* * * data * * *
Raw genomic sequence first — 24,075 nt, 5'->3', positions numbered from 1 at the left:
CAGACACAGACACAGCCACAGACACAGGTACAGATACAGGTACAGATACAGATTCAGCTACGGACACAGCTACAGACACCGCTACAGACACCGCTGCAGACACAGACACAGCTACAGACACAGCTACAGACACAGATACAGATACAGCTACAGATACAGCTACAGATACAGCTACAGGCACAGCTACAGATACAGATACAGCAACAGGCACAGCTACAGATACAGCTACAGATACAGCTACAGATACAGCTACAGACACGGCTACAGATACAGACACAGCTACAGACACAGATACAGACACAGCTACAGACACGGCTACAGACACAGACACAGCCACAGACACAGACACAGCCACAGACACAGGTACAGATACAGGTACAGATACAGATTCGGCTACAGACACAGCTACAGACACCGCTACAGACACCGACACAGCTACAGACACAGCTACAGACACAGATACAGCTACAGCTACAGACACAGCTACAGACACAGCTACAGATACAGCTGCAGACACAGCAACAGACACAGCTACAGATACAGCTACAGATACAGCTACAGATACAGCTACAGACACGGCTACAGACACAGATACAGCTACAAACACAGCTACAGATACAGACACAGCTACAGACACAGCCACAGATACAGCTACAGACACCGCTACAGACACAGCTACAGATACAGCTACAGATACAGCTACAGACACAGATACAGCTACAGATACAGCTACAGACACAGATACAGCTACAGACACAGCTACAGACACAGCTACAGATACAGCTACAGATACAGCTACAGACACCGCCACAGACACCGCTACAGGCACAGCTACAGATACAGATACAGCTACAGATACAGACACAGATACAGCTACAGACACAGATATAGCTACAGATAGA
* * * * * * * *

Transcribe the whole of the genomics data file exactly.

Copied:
Raw genomic sequence first — 24,075 nt, 5'->3', positions numbered from 1 at the left:
CAGACACAGACACAGCCACAGACACAGGTACAGATACAGGTACAGATACAGATTCAGCTACGGACACAGCTACAGACACCGCTACAGACACCGCTGCAGACACAGACACAGCTACAGACACAGCTACAGACACAGATACAGATACAGCTACAGATACAGCTACAGATACAGCTACAGGCACAGCTACAGATACAGATACAGCAACAGGCACAGCTACAGATACAGCTACAGATACAGCTACAGATACAGCTACAGACACGGCTACAGATACAGACACAGCTACAGACACAGATACAGACACAGCTACAGACACGGCTACAGACACAGACACAGCCACAGACACAGACACAGCCACAGACACAGGTACAGATACAGGTACAGATACAGATTCGGCTACAGACACAGCTACAGACACCGCTACAGACACCGACACAGCTACAGACACAGCTACAGACACAGATACAGCTACAGCTACAGACACAGCTACAGACACAGCTACAGATACAGCTGCAGACACAGCAACAGACACAGCTACAGATACAGCTACAGATACAGCTACAGATACAGCTACAGACACGGCTACAGACACAGATACAGCTACAAACACAGCTACAGATACAGACACAGCTACAGACACAGCCACAGATACAGCTACAGACACCGCTACAGACACAGCTACAGATACAGCTACAGATACAGCTACAGACACAGATACAGCTACAGATACAGCTACAGACACAGATACAGCTACAGACACAGCTACAGACACAGCTACAGATACAGCTACAGATACAGCTACAGACACCGCCACAGACACCGCTACAGGCACAGCTACAGATACAGATACAGCTACAGATACAGACACAGATACAGCTACAGACACAGATATAGCTACAGATAGA